Dann, who now specializes in representing clients who have problems with banks and other lenders after he was forced to resign as attorney general nearly 10 years ago, said Mnuchin’s businesses were a “major offender” in problem mortgages. Dann said Mnuchin’s firms were known for dual tracking (pursuing foreclosures simultaneously as they allegedly worked with homeowners), fabricating documents and other tactics “that caused unbelievable devastation in people’s lives.”
In 2010, federal laws were changed, enabling borrowers victimized by lenders to sue them. Dann said he worries that Mnuchin, as treasury secretary, would quietly work to repeal reforms, collectively known as the Dodd-Frank Wall Street Reform and Consumer Protection Act.
That appears to be the case.
“It has been over six years since the passage of Dodd-Frank and it seems like an appropriate time to review all of the regulations from Dodd-Frank to understand their impact on the market, investors, small businesses and economic growth,” Mnuchin said in a written answer to the Senate.
U.S. Sen. Sherrod Brown, D-Ohio, grilled Mnuchin at his recent hearing and in follow-up written questions.
“Mnuchin profited off of kicking people out of their homes and then gave false testimony about his bank’s abusive practices,” Brown told The Dispatch. “He cannot be trusted to make decisions about policies as personal to working Ohioans as their taxes and retirement.”
Faith, the homelessness coalition director, said foreclosure practices by Mnuchin’s companies and others like them “created havoc.”
“People were bamboozled into signing these mortgages,” Faith said. “We watched this train wreck happen. It’s been devastating, not only to the people who got caught in this kind of scheme, but also to people who happened to live in the neighborhood. … It’s scary that he’s going to be treasury secretary.”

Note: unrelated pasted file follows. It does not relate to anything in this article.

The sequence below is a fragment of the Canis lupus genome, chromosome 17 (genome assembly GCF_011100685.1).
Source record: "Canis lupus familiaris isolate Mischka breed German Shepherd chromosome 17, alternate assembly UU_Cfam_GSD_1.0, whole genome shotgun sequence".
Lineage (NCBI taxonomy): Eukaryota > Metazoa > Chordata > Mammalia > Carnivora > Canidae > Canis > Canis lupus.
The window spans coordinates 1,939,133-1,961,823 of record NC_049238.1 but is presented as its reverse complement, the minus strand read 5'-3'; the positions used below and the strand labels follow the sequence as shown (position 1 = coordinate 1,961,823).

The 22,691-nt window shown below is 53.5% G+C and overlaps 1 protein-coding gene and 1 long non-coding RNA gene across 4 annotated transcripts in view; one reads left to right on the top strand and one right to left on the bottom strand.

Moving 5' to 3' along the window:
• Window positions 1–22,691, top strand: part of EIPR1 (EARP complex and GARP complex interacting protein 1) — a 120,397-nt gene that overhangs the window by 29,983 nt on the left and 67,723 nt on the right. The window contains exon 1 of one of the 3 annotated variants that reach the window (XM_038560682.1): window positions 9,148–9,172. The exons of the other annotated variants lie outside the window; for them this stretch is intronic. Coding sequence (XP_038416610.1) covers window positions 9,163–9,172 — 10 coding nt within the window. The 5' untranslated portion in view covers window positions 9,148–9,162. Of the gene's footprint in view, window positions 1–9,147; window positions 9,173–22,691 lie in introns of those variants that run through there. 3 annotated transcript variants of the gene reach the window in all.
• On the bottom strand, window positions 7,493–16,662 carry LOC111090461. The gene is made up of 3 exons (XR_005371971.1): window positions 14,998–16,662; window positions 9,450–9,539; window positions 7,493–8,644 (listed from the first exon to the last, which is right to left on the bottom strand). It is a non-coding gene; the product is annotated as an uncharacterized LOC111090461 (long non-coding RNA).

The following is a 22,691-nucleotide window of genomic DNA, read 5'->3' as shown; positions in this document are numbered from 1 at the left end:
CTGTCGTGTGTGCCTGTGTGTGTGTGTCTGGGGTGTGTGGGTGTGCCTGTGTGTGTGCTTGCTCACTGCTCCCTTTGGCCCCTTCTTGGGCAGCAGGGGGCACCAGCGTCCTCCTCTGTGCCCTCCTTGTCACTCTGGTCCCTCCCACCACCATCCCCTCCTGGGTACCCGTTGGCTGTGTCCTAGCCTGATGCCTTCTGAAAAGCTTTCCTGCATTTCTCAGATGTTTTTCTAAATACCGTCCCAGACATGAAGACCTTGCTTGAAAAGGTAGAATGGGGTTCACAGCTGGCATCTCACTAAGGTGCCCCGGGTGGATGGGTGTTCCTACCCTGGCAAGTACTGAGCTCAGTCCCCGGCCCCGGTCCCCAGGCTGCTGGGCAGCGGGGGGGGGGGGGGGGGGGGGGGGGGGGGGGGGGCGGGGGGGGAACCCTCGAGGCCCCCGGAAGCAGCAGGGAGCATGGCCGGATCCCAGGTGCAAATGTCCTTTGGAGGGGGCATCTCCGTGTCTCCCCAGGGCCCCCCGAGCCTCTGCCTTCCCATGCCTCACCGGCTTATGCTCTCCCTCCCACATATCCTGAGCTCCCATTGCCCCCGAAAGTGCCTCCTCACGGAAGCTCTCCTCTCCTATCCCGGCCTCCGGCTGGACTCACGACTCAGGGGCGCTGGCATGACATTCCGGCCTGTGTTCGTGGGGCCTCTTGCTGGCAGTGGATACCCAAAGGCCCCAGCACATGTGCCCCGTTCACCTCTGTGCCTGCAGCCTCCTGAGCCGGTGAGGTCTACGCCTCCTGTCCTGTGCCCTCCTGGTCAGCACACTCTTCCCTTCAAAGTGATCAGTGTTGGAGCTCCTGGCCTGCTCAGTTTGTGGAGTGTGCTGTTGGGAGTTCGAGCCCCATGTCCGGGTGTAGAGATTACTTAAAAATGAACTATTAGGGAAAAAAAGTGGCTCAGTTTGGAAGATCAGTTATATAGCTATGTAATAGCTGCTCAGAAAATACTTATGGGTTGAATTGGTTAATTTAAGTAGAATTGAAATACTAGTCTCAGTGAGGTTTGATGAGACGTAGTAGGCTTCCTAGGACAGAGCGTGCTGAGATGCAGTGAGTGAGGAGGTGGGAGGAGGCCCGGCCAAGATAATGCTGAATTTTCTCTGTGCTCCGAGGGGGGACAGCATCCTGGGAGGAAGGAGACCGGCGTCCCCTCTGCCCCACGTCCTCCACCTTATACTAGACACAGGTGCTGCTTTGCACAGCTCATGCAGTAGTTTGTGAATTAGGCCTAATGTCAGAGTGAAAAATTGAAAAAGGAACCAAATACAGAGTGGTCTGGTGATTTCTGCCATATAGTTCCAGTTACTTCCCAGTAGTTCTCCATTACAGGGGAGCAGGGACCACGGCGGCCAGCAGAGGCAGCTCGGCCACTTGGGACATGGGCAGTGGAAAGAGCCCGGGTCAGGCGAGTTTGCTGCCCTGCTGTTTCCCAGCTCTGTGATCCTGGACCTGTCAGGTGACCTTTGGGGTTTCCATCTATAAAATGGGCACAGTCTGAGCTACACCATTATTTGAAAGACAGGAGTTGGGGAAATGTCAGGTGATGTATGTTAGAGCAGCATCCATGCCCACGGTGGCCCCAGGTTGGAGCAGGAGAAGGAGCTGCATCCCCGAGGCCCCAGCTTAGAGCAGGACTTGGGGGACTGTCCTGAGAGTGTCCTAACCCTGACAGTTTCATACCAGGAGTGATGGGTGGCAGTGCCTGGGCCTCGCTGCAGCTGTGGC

The Dispatch analysis showed thousands of Ohio homeowners – including 245 in Franklin County – found themselves in OneWest’s crosshairs when they defaulted on their loans, the majority of them with high interest rates. Many mortgages had terms that housing and financial experts view as predatory: prepayment penalties, interest-only loans and no-money-down loans.
In addition to OneWest, which was born in 2009 from the collapse of subprime mortgage giant IndyMac, Mnuchin’s banking group also acquired Financial Freedom, a subsidiary of Lehman Brothers that went bankrupt because of its toxic mortgage portfolio. The firm specialized in loans to senior citizens cashing in on their homes’ equity.
Mnuchin was labeled by critics at the time as the “Foreclosure King.”
Of the nearly four dozen foreclosure cases filed by OneWest in Franklin County in 2010 that were analyzed by The Dispatch, a quarter were filed within three years of the homeowner taking out the loan, typically a red flag that there was a problem with the mortgage terms and/or vetting the borrowers.
Thirteen of the borrowers had double-digit interest rates, ranging from 10 percent to 17.31 percent, largely because of adjustable-rate mortgage terms.
In the cases in which the houses were sold at an auction, two-thirds ended up in the hands of the federal government, which had backed those loans. Collectively, more than $4 million was due on those loans.
Only seven borrowers were able to get a loan modification, even though former President Barack Obama’s administration had been pushing since 2009 for lenders to help Americans keep their homes by lowering interest rates and, in some cases, the principal balance.
Mnuchin does have supporters, including the American Bankers Association, which sent a letter to the Senate committee saying Mnuchin’s “public statements as well as his career in finance bring us optimism with regard to the outlook for public policies focused on growth and prosperity.”
Grover Norquist, head of Americans for Tax Reform, released a statement supporting Mnuchin’s nomination, in part because of his stated intention to roll back some of the Dodd-Frank legislation: “Mr. Mnuchin has made it clear that reforming the Dodd-Frank Act will be his ‘number one priority on the regulatory side’ once he becomes secretary of the treasury.”